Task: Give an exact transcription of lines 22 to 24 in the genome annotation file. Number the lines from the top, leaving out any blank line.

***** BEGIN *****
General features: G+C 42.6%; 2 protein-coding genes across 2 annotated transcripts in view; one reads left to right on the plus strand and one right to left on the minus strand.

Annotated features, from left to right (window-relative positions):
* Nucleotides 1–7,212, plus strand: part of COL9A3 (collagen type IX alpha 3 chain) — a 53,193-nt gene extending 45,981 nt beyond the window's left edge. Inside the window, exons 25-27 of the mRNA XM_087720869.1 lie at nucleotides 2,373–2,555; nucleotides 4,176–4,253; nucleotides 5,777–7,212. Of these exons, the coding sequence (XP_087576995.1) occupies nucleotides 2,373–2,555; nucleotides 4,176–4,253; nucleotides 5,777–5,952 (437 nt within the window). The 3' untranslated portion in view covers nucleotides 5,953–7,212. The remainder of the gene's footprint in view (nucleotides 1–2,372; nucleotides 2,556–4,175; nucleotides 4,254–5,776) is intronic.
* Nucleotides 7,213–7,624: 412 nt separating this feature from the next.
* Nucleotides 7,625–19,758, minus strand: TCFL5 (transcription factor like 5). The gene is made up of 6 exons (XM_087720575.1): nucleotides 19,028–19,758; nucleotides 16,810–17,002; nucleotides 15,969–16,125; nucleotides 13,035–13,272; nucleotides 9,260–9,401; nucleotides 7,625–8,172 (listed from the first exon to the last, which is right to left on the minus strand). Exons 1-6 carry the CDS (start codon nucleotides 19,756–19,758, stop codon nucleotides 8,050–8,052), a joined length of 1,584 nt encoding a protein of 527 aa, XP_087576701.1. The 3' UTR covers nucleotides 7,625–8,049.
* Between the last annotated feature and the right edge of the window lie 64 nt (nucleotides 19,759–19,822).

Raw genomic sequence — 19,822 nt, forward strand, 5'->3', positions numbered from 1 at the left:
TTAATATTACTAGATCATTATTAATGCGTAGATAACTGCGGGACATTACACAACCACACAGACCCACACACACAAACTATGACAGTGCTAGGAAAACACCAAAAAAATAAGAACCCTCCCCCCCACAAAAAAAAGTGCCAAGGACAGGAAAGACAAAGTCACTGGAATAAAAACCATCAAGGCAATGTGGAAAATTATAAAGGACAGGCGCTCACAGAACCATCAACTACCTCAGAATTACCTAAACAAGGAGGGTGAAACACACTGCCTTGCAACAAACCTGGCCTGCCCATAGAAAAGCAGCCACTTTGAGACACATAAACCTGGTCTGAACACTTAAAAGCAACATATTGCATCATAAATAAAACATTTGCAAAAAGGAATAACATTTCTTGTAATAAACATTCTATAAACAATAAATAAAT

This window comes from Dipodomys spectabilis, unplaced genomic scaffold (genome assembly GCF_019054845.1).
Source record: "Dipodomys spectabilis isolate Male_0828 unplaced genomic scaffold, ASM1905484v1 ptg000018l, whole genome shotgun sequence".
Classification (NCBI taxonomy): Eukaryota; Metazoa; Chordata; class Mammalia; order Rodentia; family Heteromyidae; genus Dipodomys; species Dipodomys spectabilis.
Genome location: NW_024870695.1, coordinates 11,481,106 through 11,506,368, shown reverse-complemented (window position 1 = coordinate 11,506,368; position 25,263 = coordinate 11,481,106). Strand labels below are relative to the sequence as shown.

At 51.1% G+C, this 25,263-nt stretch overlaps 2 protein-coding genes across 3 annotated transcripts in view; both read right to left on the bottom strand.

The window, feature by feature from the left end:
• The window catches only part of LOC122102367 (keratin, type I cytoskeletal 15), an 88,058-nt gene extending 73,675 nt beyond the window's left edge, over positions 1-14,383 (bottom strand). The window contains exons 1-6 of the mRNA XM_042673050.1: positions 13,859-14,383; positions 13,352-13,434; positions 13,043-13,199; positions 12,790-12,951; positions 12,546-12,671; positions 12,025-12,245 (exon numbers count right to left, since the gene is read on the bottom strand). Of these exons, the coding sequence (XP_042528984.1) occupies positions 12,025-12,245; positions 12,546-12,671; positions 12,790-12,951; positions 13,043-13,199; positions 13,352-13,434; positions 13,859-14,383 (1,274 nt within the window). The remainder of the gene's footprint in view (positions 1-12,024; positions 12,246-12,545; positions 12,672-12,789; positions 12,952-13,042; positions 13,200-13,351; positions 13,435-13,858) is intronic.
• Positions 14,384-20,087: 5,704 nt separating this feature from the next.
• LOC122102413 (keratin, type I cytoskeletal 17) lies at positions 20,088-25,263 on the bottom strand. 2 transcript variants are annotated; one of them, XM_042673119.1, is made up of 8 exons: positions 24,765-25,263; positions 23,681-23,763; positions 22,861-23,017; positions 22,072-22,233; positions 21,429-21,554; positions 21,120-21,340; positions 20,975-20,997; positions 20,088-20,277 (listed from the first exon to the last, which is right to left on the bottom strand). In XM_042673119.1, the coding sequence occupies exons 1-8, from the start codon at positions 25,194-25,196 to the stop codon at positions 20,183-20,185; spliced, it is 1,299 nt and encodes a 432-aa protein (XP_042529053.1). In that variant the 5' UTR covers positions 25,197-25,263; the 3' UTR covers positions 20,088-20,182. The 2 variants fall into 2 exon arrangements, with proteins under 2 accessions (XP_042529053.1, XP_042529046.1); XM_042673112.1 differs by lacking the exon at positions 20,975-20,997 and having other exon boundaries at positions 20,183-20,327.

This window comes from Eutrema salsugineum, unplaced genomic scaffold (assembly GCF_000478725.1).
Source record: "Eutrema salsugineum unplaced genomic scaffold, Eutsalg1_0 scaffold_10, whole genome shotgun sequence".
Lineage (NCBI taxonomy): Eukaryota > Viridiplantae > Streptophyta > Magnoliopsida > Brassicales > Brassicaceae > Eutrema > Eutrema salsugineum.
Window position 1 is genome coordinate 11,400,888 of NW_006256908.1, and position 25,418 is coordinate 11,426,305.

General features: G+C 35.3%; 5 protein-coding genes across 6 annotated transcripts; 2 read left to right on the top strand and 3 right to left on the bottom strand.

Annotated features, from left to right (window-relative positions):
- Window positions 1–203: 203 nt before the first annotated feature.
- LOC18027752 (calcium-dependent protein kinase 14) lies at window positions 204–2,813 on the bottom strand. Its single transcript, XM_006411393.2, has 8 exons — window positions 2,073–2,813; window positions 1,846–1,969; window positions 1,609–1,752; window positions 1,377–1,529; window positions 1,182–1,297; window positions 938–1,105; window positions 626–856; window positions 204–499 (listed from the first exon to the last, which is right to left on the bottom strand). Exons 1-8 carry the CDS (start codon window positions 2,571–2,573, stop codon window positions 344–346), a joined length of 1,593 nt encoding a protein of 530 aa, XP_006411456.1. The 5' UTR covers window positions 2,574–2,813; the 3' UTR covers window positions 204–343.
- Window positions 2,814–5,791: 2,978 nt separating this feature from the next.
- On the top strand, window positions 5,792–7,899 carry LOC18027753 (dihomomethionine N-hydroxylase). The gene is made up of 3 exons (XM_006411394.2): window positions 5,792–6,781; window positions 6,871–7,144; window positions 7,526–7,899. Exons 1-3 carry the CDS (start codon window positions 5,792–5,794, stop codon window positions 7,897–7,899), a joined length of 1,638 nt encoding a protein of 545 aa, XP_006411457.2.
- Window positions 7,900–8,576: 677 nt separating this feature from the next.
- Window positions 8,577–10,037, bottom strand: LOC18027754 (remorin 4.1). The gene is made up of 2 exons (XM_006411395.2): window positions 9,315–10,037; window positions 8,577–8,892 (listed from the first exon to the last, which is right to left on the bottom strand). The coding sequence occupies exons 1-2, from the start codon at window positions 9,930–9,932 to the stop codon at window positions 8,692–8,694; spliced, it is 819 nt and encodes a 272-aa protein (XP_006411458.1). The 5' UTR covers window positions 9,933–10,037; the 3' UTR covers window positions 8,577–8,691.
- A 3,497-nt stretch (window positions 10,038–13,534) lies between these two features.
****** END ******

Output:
General features: G+C 35.3%; 5 protein-coding genes across 6 annotated transcripts; 2 read left to right on the top strand and 3 right to left on the bottom strand.

Annotated features, from left to right (window-relative positions):
- Window positions 1–203: 203 nt before the first annotated feature.